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Stanley, C. R., & Dunbar, R. I. M. (2013). Consistent social structure and optimal clique size revealed by social network analysis of feral goats, Capra hircus. Anim Behav, 85.
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Saunders, F. C., McElligott, A. G., Safi, K., & Hayden, T. J. (2005). Mating tactics of male feral goats (Capra hircus): risks and benefits. Acta Ethol, 8.
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Blakeman, N. E., & Friend, T. H. (1986). Visual discrimination at varying distances in Spanish goats. Appl Anim Behav Sci, 16.
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Coblentz, B. E. (1978). The effects of feral goats (Capra hircus) on island ecosystems. Biol Conserv, 13.
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Albiach-Serrano, A., Bräuer, J., Cacchione, T., Zickert, N., & Amici, F. (2012). The effect of domestication and ontogeny in swine cognition (Sus scrofa scrofa and S. s. domestica). Appl Anim Behav Sci, 141.
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Hare, B., Plyusnina, I., Ignacio, N., Schepina, O., Stepika, A., Wrangham, R., et al. (2005). Social cognitive evolution in captive foxes is a correlated by-product of experimental domestication. Curr Biol, 15.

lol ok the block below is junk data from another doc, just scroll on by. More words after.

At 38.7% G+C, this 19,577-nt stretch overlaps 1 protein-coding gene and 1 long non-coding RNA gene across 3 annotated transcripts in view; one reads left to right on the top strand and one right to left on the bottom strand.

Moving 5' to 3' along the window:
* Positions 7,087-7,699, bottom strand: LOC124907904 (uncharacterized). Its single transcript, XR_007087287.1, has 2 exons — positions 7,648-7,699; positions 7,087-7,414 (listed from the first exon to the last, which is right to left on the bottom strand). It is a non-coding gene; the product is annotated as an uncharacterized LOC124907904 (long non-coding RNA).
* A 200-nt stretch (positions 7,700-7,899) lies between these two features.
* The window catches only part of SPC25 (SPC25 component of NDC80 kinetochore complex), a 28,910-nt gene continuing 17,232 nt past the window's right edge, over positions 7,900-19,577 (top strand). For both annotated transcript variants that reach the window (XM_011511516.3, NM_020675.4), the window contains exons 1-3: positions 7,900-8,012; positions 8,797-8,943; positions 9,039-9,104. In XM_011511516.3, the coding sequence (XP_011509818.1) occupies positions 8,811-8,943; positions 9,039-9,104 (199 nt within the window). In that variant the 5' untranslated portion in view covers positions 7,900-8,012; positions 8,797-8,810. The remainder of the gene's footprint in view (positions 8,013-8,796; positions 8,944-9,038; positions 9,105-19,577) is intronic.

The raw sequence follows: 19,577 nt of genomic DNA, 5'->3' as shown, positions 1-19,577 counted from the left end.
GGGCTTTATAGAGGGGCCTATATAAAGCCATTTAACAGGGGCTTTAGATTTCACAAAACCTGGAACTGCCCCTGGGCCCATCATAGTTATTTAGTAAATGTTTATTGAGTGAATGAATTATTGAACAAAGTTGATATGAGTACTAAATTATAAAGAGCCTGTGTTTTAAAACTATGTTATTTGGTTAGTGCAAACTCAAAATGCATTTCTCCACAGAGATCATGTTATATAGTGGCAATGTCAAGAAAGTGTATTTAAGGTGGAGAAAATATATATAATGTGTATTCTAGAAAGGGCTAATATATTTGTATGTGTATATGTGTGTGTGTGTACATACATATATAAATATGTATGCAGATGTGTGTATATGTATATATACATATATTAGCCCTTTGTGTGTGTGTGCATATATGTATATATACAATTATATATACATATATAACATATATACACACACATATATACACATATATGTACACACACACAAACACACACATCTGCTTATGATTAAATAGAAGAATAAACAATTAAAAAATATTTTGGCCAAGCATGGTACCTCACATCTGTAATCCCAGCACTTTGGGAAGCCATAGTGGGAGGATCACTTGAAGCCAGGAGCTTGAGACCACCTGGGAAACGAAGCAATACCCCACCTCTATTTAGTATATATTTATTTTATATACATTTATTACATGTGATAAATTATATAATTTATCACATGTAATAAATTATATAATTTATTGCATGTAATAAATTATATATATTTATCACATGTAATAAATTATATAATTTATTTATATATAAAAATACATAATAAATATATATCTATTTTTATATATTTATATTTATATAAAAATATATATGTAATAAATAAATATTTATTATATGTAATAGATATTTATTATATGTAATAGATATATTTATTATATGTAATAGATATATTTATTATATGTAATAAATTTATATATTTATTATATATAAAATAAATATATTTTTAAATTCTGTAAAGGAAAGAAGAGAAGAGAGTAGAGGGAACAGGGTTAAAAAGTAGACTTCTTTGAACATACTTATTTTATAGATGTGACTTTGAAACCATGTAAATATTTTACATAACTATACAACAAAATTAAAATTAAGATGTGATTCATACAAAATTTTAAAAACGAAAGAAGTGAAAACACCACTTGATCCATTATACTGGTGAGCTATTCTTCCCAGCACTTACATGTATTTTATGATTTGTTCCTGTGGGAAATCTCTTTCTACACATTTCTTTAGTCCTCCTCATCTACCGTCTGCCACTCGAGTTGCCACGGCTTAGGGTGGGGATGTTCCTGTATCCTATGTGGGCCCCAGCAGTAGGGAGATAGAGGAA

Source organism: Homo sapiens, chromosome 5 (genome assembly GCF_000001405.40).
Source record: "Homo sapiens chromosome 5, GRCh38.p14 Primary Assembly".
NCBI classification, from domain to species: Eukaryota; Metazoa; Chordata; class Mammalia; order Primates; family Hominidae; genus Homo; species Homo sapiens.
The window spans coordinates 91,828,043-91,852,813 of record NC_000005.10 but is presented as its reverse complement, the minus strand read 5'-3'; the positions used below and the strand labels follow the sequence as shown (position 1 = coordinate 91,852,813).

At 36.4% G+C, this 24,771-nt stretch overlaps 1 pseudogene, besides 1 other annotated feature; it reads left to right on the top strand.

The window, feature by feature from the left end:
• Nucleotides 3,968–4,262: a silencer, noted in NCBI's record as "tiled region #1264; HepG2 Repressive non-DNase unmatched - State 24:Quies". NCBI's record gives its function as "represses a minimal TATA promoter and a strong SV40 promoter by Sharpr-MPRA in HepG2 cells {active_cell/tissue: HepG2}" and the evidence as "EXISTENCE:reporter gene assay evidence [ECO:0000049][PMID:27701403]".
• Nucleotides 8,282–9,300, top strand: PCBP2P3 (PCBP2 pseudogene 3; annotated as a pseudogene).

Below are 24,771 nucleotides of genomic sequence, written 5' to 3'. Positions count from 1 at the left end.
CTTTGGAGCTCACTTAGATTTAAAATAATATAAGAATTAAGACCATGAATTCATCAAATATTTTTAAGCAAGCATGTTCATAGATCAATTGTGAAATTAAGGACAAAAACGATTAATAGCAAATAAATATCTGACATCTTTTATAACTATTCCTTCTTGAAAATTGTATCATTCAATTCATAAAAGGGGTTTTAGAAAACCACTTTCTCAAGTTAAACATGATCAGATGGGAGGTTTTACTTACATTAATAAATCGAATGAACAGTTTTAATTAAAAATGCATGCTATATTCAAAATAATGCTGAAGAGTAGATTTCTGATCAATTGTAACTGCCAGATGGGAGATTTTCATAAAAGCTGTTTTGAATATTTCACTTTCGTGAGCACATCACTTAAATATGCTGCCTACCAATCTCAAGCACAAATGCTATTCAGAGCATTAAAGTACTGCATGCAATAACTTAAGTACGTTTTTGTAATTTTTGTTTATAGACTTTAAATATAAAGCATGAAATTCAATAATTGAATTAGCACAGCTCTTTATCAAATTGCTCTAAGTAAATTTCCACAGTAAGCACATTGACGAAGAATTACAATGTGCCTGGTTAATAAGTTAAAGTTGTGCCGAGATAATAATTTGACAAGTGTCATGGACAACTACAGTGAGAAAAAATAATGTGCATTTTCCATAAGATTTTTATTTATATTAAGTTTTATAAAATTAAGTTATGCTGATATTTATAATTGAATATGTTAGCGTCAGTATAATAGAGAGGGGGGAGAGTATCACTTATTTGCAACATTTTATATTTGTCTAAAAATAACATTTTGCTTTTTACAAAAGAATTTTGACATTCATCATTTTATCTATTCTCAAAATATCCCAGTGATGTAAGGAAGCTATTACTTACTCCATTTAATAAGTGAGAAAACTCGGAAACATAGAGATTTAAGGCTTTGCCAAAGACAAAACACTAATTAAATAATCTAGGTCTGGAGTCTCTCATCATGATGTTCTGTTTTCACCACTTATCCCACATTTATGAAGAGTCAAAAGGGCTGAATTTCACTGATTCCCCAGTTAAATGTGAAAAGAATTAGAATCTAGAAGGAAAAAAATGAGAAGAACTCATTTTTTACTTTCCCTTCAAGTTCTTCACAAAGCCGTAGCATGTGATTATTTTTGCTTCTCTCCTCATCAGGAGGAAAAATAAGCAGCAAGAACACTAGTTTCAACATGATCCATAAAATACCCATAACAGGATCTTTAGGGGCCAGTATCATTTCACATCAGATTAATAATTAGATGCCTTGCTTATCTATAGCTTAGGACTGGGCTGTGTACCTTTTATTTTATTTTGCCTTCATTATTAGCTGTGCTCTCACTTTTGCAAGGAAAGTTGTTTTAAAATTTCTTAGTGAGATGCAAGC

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Clutton-Brock, J. (1995). Origins of the dog: domestication and early history. In J. A. Serpell (Ed.), The Domestic Dog: Its Evolution, Behaviour and Interactions with People. Cambridge: Cambridge University Press.
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Range, F., & Virányi, Z. (2014). Wolves are better imitators of conspecifics than dogs. PLoS One, 9.
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Hare, B., Brown, M., Williamson, C., & Tomasello, M. (2002). The domestication of social cognition in dogs. Science, 298.
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Miklósi, Á., Kubinyi, E., Topál, J., Gácsi, M., Virányi, Z., & Csányi, V. (2003). A simple reason for a big difference: wolves do not look back at humans, but dogs do. Curr Biol, 13.
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